Chart of the Day: Are Democrats the Anti-Science Party?

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From how to fund research to the clash of science and religion, neither Republicans nor Democrats fit into common assumptions.

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Click on the image for the full chart.

Quick: which party's voters have more faith in science? Surely it can't be the Republicans, given that a majority of GOP voters don't believe in evolution, reject scientific consensus on global warming, and oppose embryonic stem-cell research.

Guess again. According to data collected by Gallup, 88 percent of GOP voters believe science contributes positively to society, while only 83 percent of Democrats thought so (84 percent of independents agreed). What's more, six of out ten Democrats say their religious views conflict with science, while only half of Republicans said the same -- although it's true that if you reject theories like evolution outright, you eliminate the prospect of conflict. And the peak of government spending on science between 1995 and 2011? If you take out the one-time burst from the 2009 stimulus, the high point wasn't in the Obama or Clinton administrations but in 2004, under George W. Bush.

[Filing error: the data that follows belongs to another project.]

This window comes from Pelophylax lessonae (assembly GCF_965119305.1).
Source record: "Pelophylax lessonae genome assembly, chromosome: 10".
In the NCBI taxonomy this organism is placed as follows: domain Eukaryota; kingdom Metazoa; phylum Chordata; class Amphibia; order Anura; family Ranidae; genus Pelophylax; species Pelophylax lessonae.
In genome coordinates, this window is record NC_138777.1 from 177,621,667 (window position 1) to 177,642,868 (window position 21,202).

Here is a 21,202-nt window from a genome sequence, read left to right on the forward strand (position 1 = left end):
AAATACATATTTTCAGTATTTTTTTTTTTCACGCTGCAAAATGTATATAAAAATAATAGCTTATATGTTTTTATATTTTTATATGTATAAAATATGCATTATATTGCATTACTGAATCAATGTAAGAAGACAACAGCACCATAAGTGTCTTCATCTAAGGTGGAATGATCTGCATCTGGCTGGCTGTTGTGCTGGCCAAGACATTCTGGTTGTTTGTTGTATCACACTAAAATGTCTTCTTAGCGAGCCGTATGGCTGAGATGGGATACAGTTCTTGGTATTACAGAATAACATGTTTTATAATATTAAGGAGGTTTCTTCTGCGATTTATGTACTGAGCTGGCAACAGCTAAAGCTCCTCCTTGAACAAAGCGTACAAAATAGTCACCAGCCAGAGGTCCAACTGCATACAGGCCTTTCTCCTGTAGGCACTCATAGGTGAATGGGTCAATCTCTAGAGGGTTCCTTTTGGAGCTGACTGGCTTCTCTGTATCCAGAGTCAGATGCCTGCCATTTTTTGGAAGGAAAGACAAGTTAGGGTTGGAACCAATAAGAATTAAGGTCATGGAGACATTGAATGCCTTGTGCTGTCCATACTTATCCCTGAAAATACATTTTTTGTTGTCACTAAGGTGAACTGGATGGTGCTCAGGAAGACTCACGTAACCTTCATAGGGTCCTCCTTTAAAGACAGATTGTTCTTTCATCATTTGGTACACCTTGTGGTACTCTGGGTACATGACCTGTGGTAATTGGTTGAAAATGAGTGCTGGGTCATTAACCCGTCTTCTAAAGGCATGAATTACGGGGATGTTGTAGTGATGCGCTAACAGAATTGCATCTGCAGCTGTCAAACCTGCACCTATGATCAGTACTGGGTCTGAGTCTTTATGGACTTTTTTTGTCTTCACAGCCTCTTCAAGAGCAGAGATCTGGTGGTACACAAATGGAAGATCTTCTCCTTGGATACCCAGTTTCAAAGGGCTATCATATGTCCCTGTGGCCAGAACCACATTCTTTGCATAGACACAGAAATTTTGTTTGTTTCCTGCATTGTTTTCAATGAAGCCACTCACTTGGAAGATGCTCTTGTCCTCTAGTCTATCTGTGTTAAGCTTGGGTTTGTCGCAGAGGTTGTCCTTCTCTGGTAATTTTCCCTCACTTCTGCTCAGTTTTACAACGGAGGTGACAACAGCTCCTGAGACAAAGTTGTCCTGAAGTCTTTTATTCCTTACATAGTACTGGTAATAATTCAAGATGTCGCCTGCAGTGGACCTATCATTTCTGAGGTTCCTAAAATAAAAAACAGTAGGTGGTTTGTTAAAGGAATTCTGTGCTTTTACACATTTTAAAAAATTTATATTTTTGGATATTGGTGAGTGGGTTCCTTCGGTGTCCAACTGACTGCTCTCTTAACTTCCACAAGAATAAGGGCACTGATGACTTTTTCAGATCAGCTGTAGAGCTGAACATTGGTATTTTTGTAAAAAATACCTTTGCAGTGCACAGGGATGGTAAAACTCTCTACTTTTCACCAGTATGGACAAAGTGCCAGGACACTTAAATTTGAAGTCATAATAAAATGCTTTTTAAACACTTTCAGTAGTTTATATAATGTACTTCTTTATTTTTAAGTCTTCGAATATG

Some of the other findings are a bit more in line with what one might expect. Three quarters of liberal Democrats say government investment in scientific research is necessary, compared to only 44 percent of conservative Republicans; a majority of every other group, from moderate Republicans on left, supports government funding for research.

How much to spend is a different question. While about half of Republicans said science funding was just about right in both 2001 and 2009, the number who thought it should decrease doubled (it'd be interesting to see an updated result after two years of Tea Party presence and feverish talk about deficits and spending cuts). Meanwhile, the number of Democrats who want funding to increase has shot up.

Check out the whole chart at Visual News.

Image: Visual news

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Presented by

David A. Graham

David Graham is a senior associate editor at The Atlantic, where he oversees the Politics Channel. He previously reported for Newsweek, The Wall Street Journal, and The National.

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